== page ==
A QAnon-linked conspiracy theory about Tom Hanks reached Twitter's and Google's search suggestions

A QAnon-linked conspiracy theory about Tom Hanks reached Twitter's and Google's search suggestions

On YouTube, a user pushing the conspiracy theory made money off of the outrageous accusation

Blog ››› ››› ALEX KAPLAN

A conspiracy theory accusing actor Tom Hanks of being involved in the death of a known conspiracy theorist has spread on social media platforms, affecting search suggestions about Hanks on Twitter and Google.

On May 13, Isaac Kappy, an actor known for pushing conspiracy theories such as QAnon and “Doughnutgate,” reportedly died by suicide in Arizona. Kappy had previously helped manipulate search results for Hanks when he baselessly accused him of pedophila. The day after Kappy's death, an anonymous user on 8chan’s QAnon-themed message board “/qresearch/” accused Hanks of being involved in Kappy’s death because Hanks had posted a photo on social media in April showing a glove on the ground with the caption “Historic Route 66. Roadkill? I hope not! Hanx.” The user claimed that Hanks posted the picture from New Mexico, that Kappy was "based" there as well, and that Kappy died near Route 66.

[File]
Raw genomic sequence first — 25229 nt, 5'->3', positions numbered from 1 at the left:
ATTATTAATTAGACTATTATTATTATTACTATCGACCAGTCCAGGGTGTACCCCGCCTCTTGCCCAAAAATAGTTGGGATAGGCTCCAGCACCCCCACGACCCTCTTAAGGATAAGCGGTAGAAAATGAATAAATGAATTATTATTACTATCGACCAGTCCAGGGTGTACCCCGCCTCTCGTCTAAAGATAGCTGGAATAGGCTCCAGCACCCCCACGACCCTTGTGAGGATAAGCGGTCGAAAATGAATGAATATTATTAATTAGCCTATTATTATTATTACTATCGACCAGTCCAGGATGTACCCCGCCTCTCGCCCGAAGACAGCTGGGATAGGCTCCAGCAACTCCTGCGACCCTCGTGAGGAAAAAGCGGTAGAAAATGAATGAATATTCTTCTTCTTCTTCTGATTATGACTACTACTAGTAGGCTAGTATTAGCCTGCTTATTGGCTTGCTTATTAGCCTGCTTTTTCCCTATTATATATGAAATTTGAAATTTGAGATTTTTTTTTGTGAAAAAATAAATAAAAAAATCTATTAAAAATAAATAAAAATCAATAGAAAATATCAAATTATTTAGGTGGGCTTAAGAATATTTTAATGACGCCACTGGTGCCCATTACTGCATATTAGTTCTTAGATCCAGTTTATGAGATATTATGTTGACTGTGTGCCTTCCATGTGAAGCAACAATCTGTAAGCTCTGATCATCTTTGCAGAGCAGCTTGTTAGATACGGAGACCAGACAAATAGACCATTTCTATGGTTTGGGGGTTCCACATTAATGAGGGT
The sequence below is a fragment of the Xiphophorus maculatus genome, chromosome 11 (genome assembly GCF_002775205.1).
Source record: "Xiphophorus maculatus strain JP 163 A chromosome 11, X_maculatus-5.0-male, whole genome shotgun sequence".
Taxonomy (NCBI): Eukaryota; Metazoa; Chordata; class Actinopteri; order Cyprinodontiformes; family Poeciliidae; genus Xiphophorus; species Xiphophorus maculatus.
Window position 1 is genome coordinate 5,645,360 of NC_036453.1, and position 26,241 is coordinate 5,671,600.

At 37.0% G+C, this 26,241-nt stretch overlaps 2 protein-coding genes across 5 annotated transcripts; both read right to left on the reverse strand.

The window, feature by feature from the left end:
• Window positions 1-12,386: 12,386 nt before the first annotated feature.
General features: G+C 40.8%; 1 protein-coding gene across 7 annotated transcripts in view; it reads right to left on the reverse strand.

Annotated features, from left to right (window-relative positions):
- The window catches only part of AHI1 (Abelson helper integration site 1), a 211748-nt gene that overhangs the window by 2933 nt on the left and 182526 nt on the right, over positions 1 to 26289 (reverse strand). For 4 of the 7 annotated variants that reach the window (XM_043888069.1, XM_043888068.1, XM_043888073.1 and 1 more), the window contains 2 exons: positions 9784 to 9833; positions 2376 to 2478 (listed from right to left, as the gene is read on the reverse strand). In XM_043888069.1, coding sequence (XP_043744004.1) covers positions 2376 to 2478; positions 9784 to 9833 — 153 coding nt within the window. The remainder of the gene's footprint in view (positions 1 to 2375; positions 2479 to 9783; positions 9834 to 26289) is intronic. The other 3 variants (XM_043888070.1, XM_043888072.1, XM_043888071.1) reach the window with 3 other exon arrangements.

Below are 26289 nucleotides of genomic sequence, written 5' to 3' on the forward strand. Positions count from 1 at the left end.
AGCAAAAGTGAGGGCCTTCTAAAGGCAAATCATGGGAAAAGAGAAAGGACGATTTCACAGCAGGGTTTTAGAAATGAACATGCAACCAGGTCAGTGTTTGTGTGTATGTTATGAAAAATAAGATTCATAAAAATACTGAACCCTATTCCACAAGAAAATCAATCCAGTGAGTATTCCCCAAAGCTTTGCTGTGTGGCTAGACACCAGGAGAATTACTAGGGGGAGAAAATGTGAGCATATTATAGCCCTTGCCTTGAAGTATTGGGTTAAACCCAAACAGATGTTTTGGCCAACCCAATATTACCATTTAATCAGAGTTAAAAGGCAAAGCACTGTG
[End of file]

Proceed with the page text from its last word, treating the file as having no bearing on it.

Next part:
Later, a QAnon-focused Twitter account posted the same message as the 8chan post along with 8chan reactions to it. In the following days, the conspiracy theory spread on Twitter.

YouTube conspiracy theorists also pushed the absurd claim, and at least one of them made money off of it through the use of the platform’s “super chats” feature.

Because of the conspiracy theory, Hanks' social media posts have been bombarded with suggestions that he killed Kappy, accusations of pedophilia, and references to other conspiracy theories.

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